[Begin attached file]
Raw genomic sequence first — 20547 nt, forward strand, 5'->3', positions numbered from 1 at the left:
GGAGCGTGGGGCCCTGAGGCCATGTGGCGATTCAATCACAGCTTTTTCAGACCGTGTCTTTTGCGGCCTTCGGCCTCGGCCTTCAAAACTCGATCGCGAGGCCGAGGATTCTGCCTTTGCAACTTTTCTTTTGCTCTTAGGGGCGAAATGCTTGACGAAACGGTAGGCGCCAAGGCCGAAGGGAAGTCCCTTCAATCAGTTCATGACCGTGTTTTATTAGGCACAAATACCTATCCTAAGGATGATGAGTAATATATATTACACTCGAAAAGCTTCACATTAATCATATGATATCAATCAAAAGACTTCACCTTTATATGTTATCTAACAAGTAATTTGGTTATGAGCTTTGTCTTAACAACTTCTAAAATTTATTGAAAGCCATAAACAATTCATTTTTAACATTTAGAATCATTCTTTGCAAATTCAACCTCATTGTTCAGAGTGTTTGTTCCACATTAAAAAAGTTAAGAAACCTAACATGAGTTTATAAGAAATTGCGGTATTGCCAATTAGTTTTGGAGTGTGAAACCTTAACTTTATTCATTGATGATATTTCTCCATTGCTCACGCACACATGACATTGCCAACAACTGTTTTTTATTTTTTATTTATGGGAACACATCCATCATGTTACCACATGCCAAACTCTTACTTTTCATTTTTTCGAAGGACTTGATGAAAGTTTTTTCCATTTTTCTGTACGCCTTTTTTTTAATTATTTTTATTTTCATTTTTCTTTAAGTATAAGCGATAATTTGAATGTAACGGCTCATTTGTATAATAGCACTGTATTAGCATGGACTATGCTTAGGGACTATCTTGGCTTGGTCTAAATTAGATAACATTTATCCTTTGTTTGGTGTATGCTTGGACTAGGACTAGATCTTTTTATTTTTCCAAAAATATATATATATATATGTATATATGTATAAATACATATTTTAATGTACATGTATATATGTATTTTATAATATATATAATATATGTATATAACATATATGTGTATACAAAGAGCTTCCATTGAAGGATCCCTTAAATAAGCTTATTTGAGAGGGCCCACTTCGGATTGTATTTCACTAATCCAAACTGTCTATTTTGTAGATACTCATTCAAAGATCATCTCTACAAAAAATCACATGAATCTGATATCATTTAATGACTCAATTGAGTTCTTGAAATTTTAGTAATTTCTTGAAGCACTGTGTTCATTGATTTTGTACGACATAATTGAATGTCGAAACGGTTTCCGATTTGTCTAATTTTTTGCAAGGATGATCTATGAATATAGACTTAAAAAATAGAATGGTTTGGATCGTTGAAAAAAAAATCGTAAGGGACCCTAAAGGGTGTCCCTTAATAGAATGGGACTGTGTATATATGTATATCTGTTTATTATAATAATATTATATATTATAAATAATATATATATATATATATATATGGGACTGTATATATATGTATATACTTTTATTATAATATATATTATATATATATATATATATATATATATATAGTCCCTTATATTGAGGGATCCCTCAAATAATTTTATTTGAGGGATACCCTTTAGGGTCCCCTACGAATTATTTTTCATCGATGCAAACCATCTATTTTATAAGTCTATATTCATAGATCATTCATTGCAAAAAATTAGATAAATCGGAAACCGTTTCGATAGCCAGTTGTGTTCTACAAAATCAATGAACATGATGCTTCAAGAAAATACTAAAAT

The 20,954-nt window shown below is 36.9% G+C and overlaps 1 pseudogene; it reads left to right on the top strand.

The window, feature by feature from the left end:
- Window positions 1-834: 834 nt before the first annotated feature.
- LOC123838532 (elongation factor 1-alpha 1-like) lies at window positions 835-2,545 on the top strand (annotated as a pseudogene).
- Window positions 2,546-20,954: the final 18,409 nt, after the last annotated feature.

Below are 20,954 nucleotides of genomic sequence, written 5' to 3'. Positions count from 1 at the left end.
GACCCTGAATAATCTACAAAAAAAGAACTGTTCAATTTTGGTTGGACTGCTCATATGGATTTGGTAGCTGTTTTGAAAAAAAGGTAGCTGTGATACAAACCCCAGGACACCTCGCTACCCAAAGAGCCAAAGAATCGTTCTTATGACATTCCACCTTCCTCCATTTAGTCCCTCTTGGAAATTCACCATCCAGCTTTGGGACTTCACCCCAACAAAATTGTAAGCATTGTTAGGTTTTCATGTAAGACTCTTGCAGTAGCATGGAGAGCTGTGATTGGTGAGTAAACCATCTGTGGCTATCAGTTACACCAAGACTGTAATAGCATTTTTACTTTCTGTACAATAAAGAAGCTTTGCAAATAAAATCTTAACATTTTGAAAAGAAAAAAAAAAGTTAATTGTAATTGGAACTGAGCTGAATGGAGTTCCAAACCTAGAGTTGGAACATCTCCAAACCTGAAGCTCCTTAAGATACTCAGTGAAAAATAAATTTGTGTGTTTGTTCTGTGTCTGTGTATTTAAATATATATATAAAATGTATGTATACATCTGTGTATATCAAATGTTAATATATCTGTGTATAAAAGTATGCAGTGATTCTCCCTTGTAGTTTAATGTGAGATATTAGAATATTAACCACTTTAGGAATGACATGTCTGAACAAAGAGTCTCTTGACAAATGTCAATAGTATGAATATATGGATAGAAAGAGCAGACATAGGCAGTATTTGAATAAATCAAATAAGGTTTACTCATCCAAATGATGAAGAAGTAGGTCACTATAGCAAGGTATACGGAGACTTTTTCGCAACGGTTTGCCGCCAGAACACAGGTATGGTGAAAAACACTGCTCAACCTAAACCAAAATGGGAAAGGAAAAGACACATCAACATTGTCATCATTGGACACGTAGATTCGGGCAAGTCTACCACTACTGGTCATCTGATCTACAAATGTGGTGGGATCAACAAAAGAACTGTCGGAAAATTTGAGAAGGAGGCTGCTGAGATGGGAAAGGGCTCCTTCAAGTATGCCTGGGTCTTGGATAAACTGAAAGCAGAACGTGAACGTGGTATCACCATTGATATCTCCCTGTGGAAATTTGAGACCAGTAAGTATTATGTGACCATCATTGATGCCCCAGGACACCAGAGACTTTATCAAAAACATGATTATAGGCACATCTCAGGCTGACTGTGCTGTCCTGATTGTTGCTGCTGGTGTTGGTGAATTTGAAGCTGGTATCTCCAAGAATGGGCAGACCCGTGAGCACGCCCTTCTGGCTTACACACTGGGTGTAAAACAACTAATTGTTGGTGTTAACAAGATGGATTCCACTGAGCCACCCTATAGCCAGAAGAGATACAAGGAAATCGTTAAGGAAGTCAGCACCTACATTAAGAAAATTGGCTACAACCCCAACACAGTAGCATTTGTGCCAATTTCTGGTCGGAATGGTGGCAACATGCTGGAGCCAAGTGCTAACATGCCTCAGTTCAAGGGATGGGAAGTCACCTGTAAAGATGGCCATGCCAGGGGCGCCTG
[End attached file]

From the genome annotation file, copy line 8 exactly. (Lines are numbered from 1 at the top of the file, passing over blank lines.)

Below are 20,954 nucleotides of genomic sequence, written 5' to 3'. Positions count from 1 at the left end.